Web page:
The young people showed little interest in those matters. At first the cousins seemed to speak for Kennedy's own children when they scoffed at the survey data and the calculations generally. Then the Senator's older son, Teddy, interrupted Horowitz. Teddy was twenty-one and used to speaking up for the others when Kara, now twenty-two, or Patrick, fifteen, hung back. He said he really did not care about the numbers, but about "what is best for the family," for Kennedy himself and for his children. Danger to him was only an undertone. The fear was of how the demands of a campaign would take the Senator away from them and rearrange their own lives.
For more than a year Kennedy had been torn between the expectations of his political followers and the reluctance of his family. He had fired up his supporters with a speech at the party's conference in June 1982 in Philadelphia, sounding the old-time Democratic gospel and proclaiming, "The last thing this country needs is two Republican parties," grinning while Mummers bands in electric green and shocking pink led a completely unauthorized but carefully planned demonstration. In the fall, he had used his easy race for reelection to the Senate to test campaign commercials intended to blunt the "character issue" raised by Mary Jo Kopechne's death at Chappaquiddick. In September, he told an old ally, Tip O'Neill, the Speaker of the House, that he expected to run, though O'Neill urged him not to. In Oc-tober, he persuaded Senator Harold Hughes of Iowa to abandon Senator Alan Cranston of California, a real long shot, and back him instead. They talked of campaigning for the Iowa caucuses with just the two of them in a car, with no press corps and no Secret Service.
And while Kennedy was insistently coy when asked if he would run, most reporters and most politicians put that down as tactical teasing, not uncertainty.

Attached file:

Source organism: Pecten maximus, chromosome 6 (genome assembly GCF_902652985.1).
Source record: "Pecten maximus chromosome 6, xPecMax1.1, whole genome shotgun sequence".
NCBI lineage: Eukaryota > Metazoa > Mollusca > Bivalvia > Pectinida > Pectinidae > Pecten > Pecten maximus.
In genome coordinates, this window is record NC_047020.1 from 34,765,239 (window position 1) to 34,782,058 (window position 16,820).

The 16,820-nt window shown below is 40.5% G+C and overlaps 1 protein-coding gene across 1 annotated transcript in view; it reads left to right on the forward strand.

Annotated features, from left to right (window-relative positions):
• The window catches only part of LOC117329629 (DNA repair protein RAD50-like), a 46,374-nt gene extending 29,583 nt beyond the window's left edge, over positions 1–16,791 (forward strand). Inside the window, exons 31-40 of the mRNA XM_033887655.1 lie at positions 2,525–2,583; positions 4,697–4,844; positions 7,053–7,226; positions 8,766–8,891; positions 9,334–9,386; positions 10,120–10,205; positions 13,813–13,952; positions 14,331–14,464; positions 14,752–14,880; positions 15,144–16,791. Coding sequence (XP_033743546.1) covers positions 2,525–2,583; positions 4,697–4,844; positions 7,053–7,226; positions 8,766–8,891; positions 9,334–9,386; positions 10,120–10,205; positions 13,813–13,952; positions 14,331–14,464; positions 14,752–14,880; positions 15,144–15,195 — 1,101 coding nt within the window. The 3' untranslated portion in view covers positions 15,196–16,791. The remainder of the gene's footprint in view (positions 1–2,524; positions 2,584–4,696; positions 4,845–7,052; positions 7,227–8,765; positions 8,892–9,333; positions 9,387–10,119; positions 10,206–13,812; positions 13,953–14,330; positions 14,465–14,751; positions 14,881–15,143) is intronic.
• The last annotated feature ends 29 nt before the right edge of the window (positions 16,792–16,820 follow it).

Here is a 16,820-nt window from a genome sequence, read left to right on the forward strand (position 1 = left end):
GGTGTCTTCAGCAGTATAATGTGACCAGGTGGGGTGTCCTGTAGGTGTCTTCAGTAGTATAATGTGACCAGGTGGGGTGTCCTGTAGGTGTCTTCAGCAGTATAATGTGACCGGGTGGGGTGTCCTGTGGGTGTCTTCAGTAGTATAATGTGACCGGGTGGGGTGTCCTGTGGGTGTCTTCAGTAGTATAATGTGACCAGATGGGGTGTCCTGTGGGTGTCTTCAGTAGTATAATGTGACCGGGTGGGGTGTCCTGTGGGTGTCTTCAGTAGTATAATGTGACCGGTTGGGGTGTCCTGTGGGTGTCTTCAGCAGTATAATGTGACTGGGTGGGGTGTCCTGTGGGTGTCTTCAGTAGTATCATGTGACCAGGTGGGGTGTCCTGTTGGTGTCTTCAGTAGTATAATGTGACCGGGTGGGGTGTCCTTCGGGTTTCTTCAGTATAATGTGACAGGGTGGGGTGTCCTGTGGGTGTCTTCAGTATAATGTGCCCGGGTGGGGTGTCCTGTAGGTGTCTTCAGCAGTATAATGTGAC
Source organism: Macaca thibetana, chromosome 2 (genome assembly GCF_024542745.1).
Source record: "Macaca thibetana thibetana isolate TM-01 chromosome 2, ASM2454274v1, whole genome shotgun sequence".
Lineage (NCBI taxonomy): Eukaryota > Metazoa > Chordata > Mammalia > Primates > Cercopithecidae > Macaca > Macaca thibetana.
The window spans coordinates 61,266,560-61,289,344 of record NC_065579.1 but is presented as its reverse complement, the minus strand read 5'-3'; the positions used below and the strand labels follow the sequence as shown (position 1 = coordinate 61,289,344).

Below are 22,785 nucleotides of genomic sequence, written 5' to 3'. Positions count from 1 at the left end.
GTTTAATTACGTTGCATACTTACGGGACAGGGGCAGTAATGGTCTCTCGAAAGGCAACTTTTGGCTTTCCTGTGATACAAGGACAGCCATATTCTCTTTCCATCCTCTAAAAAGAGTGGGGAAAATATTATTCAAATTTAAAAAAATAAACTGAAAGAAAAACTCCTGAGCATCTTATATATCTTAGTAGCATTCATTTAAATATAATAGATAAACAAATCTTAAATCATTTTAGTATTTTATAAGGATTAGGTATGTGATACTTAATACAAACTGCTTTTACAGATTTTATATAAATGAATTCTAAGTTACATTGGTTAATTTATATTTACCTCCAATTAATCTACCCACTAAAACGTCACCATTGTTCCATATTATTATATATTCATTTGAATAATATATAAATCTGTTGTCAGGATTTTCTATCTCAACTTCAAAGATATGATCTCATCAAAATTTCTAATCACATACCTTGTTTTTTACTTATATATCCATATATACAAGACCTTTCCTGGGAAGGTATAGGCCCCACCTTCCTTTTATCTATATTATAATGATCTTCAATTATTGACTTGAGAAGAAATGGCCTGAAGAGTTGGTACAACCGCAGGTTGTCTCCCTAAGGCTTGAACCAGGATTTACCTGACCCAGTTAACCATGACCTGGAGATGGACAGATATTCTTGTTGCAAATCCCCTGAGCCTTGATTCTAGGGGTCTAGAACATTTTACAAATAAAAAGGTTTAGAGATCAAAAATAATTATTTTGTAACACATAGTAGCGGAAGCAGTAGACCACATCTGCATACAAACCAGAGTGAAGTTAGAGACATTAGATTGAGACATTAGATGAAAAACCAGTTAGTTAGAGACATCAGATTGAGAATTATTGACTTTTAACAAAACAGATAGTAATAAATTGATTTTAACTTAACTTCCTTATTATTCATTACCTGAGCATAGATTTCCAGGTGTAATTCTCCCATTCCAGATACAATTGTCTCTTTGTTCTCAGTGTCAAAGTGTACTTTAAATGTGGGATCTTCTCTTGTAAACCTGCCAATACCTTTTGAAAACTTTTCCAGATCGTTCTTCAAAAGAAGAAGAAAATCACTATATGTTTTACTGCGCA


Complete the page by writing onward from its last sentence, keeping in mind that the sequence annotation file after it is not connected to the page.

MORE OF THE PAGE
Copyright ? 1999 by Adam Clymer
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(Wendy J. Schiller, Brown University)
Meet the Author
Adam Clymer covered Congress as Washington correspondent for the New York Times and the Baltimore Sun, beginning in 1963, the year after Edward Kennedy was elected to the Senate. He has written for The Nation, The New Republic, The New York Times Magazine, and elsewhere. Clymer lives with his wife in Washington, D.C.
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THIS BOOK SHOWS BOTH SIDES OF TED KENNEDY. IT SHOWS HOW MUCH HE HAD TO HANDLE AFTER HIS BROTHER'S DEATHS. FASCINATING READ. PLEASE E-MAIL ME FOR DISCUSSIONS AND QUESTIONS ON THE KENNEDY FAMILY. HOPE TO HEAR FROM YOU!!!!!
Writing a Kennedy book that fails either to dwell obsessively on the subject of sex or to prop its protagonist up in a haze of mythology would seem to be an almost Herculean task. Yet, Mr. Clymer has done just that. He has followed in great detail the legislative career of Ted Kennedy and shown that, although the man never did become President and had his share of personal failings, his constant labor on behalf of the causes for which he believes have had a gigantic, if sometimes unappreciated, impact on the country. Ted Kennedy is not the visionary that his brother Robert was, and he lacks the controlled detachment that President Kennedy had. However, Ted Kennedy's strengths, according to this book, are his persistence and his guiding principle that almost anything can be accomplished in Washington as long as you allow somebody else to receive the credit for it. He was never a President, but he has always been a politician...in the best sense of the word.